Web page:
Brainstorming doesn’t work.
At least, not the way most companies do it.
And that is because most brainstorming sessions are not designed to deliver results for the company, only for the facilitator.
You may have seen the four basic rules of brainstorming, taken from Alex Osborn’s Applied Imagination:
The Four Rules of Brainstorming:
- Go for Quantity
- Withhold criticism
- Welcome wild ideas
- Combine and improve ideas
These rules themselves are not bad. In fact, in the hands of an effective facilitator, they can be very productive.
However, the issue lies with the way that brainstorming sessions are usually structured: as a group activity.
Significant amounts of research have proven that individuals working alone will produce a larger quantity of ideas, which are also of a higher quality.
This was first seen back in a 1958 study by Yale university’s D.W. Taylor et al, and backed up by several other studies such as this review by Diehl and Stroebe cited more than 2,178 times (along with follow up articles trying to explain the phenomenon in 1991 and 1994), and as summarised by a meta-analysis of several other research studies.
Why are groups worse at brainstorming than individuals working alone?
There are several reasons:
- Multiple people can generate ideas in parallel instead of in sequence: If a group is trying to generate ideas together, people need to speak one at a time, listen, and then judge who will speak next. This means only one person can be active at any time. In contrast, when working individually, all members can work and generate ideas simultaneously.
- The brain cannot do convergent and divergent thinking at the same time: In Prof George Land’s TED Talk, he showcases research which shows that as we get older, children are taught to immediately criticise the ideas as they are develop. As we know, all ideas start out imperfect, so that makes most people unable to get past the initial hurdle and develop ideas further because they were immediately rejected.
- The first idea you hear contaminates your thinking: Humans are trained to react to external stimuli by giving it our focus. This goes all the way back to our evolution where it helped us to sense danger. Because of this, our brain is easily distracted, and hearing someone talk about their idea will require your brain to focus and prevent it from generating its own ideas.
- We defer to authority: When there is someone more senior than you in the room, it is common to defer to them and agree with their ideas, due to the fact that they are often experienced as well as the fact that challenging a senior stakeholder may feel dangerous. This is why often groups just accept the Highest Paid Person’s Opinion (the HiPPO).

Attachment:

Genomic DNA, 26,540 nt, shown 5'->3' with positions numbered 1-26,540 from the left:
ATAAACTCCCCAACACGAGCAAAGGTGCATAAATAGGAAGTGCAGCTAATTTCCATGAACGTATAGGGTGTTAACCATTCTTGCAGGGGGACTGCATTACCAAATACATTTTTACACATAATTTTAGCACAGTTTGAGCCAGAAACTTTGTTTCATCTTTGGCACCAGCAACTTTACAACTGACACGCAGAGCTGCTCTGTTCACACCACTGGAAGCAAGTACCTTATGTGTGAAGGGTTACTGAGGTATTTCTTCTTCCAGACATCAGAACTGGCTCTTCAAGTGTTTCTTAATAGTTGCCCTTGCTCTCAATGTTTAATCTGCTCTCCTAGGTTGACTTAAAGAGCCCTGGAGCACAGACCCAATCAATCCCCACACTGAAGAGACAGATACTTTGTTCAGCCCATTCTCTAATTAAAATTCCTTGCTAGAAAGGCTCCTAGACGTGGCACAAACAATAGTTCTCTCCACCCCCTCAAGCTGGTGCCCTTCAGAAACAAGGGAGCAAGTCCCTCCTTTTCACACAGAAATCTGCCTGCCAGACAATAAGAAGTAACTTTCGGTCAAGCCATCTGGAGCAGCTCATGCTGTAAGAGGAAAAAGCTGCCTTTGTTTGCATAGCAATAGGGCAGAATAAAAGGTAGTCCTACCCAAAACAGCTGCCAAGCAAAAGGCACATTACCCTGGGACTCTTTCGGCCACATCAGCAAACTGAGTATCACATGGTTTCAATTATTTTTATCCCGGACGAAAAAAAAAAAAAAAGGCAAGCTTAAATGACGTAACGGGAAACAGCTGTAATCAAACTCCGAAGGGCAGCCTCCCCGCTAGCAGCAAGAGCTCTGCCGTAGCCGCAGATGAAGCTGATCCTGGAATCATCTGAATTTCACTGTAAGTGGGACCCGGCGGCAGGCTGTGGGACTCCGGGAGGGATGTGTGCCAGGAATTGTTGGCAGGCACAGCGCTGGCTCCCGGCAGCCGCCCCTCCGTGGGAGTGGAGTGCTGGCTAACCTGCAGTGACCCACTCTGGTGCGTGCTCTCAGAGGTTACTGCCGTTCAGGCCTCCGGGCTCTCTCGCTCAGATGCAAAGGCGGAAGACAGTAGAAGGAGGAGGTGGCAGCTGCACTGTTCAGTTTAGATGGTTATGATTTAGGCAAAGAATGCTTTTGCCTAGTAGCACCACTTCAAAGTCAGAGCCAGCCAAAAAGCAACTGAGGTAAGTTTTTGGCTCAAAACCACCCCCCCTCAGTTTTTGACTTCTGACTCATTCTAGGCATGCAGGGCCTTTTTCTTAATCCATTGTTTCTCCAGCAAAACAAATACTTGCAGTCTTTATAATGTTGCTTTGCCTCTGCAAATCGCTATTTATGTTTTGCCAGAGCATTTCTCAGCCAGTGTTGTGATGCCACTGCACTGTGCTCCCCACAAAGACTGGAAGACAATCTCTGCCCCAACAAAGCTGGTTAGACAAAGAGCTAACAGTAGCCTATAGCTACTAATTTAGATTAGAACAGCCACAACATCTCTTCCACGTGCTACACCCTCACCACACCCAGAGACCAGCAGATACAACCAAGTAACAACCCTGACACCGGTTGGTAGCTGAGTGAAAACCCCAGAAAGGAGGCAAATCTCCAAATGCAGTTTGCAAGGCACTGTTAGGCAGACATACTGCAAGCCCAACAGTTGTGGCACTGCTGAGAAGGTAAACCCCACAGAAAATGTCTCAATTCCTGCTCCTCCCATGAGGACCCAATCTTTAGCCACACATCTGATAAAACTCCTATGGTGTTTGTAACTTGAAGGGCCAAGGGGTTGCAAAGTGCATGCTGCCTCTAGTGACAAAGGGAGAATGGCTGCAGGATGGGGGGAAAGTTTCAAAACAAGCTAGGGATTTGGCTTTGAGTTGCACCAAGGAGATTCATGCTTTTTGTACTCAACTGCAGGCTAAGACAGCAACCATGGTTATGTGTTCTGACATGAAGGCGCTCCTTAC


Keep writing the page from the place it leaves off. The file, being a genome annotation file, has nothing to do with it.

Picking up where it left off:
- There is usually one or two loud Extroverts who dominate the conversations: This is an issue for people who are more introverted and may be more effective and comfortable taking time to generate ideas individually first.
- We are afraid of having our ideas judged: Due to the fact that our initial ideas are imperfect, many people feel afraid that if they let other people know about them, they will see all of the flaws in the idea, and that they will not only judge the idea but also the person who proposed it.
- We actually feel like we are all contributing, but this is an illusion: There is a cognitive phenomenon called the “Illusion of Productivity“, where people have the sensation that during group brainstorming, they contributed more than they actually did and take credit for a disproportionately high amount of the ideas, reinforced through incorrect cultural wisdom that groups are an effective means of generating ideas.
In contrast, most of these issues are not experienced when people are given time to write their ideas down first, instead of presenting them in front of the group.
The one thing which will immediately improve your brainstorming sessions
As I outline in the video above, the one thing you can do in order to quickly improve your brainstorming session performance is to give individuals time to write down their ideas first, before then coming together as a group to find commonality between everyone’s ideas, assess the implications, and then refine and improve the best solutions.
This technique is called Brainwriting, and I’ve used it many times to help groups not only generate more ideas but allow teams with all sorts of individuals work more effectively together.
If you were to implement that single change in your team, you will instantly see more ideas of a higher quality be identified.
If you want to find out more ways to improve the effectiveness of your brainstorming sessions, then I would recommend you check out my interview with Bryan Mattimore, who has led over 1,000 brainstorming sessions, which is available as part of the Insider Secrets of Innovation and Creativity package.